This study describes two different approaches of teaching a content area literacy methods course: one from a critical literacy/critical stance approach and one from a balanced/cognitive strategy approach that included explicit instruction of strategies. This study examines the impact of the two approaches on preservice teachers’ perceptions of efficacy, metacognitive awareness, and learner-centered beliefs. Preservice teacher beliefs about literacy and learning in each course changed in the direction of the focus of the course. Preservice teachers’ sense of teaching efficacy increased overall, but efficacy in the ability to integrate cognitive strategies into the content area classroom was greater for social studies preservice teachers who received explicit instruction in strategy use (the balanced/cognitive strategy approach). Social studies preservice teachers taught using this approach used a greater variety of strategies to support the learning needs of learners and were able to articulate their reasons for selecting the strategies they chose. At the end of the semester, preservice teachers in both instructional approaches approached content teaching from a learner-centered stance.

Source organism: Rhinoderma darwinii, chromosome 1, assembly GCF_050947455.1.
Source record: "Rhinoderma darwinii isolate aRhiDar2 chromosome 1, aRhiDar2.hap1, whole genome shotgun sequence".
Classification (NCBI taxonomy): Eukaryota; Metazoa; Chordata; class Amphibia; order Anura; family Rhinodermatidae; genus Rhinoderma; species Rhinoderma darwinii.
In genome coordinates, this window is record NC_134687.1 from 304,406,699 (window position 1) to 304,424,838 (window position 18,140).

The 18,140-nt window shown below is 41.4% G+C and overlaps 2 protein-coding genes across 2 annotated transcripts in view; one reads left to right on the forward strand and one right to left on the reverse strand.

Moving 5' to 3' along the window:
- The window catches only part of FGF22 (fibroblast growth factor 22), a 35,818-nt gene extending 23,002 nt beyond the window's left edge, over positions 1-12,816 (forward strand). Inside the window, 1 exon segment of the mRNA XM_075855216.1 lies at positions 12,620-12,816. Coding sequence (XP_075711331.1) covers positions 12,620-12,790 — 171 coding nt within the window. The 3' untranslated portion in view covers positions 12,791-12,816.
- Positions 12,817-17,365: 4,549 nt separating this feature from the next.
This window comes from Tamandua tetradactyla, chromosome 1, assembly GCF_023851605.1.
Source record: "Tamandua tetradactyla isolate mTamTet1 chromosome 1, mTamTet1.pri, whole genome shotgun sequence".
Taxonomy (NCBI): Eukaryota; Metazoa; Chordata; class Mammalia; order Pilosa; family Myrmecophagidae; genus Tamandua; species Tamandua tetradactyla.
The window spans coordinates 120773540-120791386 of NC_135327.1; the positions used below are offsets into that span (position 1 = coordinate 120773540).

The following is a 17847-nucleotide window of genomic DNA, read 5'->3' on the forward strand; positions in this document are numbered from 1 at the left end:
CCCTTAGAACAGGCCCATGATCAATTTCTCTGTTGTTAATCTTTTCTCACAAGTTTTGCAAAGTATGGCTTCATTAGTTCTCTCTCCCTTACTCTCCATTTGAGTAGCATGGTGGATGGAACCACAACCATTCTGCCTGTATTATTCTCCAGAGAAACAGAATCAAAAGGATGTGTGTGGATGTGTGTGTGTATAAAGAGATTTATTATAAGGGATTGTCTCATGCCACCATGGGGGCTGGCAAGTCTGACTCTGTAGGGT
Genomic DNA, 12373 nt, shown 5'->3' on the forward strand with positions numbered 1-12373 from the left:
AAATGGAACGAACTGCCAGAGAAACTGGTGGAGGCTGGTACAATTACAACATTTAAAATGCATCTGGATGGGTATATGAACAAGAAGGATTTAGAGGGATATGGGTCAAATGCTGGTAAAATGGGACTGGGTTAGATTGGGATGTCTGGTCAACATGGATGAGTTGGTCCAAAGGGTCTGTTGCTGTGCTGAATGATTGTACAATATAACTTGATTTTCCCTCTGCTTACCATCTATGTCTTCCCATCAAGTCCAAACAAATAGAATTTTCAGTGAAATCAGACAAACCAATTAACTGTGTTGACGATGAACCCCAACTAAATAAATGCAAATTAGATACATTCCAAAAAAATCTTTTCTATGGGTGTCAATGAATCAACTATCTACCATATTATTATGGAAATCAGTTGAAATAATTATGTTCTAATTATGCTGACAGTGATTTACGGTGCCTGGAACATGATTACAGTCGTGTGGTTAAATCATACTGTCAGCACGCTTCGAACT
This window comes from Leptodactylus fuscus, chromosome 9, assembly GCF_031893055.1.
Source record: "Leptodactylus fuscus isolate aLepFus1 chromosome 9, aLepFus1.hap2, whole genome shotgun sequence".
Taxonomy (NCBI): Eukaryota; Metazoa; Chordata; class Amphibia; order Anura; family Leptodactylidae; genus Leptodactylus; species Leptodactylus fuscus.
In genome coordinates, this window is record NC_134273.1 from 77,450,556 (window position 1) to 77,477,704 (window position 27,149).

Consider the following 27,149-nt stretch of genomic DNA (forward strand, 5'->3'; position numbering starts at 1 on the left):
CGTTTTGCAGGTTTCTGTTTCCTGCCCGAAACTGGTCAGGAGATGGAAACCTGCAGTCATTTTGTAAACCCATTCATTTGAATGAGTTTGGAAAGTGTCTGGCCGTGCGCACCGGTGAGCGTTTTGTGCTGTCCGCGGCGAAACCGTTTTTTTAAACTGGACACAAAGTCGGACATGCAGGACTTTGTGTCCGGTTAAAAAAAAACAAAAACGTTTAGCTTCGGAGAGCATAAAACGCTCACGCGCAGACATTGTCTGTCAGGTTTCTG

Key words: teacher education, efficacy, literacy, cognitive strategy, learning strategy
|Advisor:||Mikulecky, Larry J.|
|Commitee:||Brantlinger, Ellen A., Campano, H. Gerald, Pugh, Sharon L.|
|Department:||School of Education|
|School Location:||United States -- Indiana|
|Source:||DAI-A 70/06, Dissertation Abstracts International|
|Subjects:||Teacher education, Secondary education, Literacy, Reading instruction, Curriculum development|
|Keywords:||Content area literacy, Learner-centeredness, Metacognition, Preservice teachers|
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